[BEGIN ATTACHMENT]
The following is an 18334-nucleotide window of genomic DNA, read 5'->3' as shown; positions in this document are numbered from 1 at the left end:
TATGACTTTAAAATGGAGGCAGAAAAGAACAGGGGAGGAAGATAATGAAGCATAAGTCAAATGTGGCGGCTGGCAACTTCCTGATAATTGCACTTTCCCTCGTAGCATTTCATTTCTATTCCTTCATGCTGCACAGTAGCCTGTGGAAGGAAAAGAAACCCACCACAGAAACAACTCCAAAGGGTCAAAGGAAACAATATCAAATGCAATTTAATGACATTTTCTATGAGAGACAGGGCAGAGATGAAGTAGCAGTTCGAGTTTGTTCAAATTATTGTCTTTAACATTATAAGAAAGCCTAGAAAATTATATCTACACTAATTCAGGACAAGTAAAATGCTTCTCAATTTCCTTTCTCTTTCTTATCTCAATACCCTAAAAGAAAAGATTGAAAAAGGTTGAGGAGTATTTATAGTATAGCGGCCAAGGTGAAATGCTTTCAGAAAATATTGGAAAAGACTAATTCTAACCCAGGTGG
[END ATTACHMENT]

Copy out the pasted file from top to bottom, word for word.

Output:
The following is an 18334-nucleotide window of genomic DNA, read 5'->3' as shown; positions in this document are numbered from 1 at the left end:
TATGACTTTAAAATGGAGGCAGAAAAGAACAGGGGAGGAAGATAATGAAGCATAAGTCAAATGTGGCGGCTGGCAACTTCCTGATAATTGCACTTTCCCTCGTAGCATTTCATTTCTATTCCTTCATGCTGCACAGTAGCCTGTGGAAGGAAAAGAAACCCACCACAGAAACAACTCCAAAGGGTCAAAGGAAACAATATCAAATGCAATTTAATGACATTTTCTATGAGAGACAGGGCAGAGATGAAGTAGCAGTTCGAGTTTGTTCAAATTATTGTCTTTAACATTATAAGAAAGCCTAGAAAATTATATCTACACTAATTCAGGACAAGTAAAATGCTTCTCAATTTCCTTTCTCTTTCTTATCTCAATACCCTAAAAGAAAAGATTGAAAAAGGTTGAGGAGTATTTATAGTATAGCGGCCAAGGTGAAATGCTTTCAGAAAATATTGGAAAAGACTAATTCTAACCCAGGTGG